After another long year of competing how will you be spending your winter?

What an epic year I can look back on! All the events on tour this year have been a lot of fun and besides the freestyle and waves I think racing in Denmark was particularly exhilarating.
I’m taking a mini vacation in Brazil at the moment and will spend the whole of December at home.
After that I think I will be on the hunt for some bigger waves in OZ.

Congratulations once again, SQ. Have a great winter and see you next year!

Ho’okipa Fall

Posted: 28th November 2019 by PWA World Windsurfing Tour in Allgemein
Original Post: http://www.pwaworldtour.com

International waterman - Kai Lenny (Quatro / Goya Windsurfing) - was one of the standout sailors at the recent Mercedes-Benz Aloha Classic with the 27-year-old negotiating his way into the 4-man final. Things didn’t really go Lenny’s way in the final, but he still walked away with an excellent 4th place in windsurfings most prestigious event.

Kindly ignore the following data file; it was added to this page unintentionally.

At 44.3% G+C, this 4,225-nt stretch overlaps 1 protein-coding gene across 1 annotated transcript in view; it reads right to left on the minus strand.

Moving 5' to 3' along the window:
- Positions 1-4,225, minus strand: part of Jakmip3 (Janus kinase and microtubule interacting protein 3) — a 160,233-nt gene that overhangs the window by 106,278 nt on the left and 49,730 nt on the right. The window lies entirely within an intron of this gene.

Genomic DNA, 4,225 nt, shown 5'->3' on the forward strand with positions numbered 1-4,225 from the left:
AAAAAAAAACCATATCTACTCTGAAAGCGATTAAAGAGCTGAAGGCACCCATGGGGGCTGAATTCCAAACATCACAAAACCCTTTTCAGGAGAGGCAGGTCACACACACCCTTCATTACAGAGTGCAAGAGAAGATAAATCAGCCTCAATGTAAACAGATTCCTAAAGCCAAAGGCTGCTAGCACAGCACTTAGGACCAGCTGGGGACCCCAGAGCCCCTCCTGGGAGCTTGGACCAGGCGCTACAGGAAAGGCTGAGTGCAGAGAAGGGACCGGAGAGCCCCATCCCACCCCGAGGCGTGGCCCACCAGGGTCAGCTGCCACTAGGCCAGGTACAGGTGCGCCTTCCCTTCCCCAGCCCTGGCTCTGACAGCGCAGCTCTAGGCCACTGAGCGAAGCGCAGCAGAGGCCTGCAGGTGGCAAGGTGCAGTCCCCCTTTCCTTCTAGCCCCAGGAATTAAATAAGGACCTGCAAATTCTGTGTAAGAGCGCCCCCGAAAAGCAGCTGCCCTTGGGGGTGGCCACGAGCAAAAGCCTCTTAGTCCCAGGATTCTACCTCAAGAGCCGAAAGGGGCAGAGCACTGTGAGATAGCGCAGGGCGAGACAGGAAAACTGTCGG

Lenny recently injured his hand at Pe’ahi, but has just dropped a sick new edit of him slicing up Ho’okipa during the fall. Everyone from the PWA wishes Kai a quick recovery.

You can see Kai Lenny at Ho’okipa @ https://youtu.be/u3jGnInykQ4

Watch Janek Grzegorzewski’s video entry for the King of The Air 2020.

Check out Jerrie van de Kop’s entry for a place in Cape Town, at the King of The Air 2020!

Credit: Jop Heemskerk

Galicia September 2019

Posted: 27th November 2019 by PWA World Windsurfing Tour in Allgemein
Original Post: http://www.pwaworldtour.com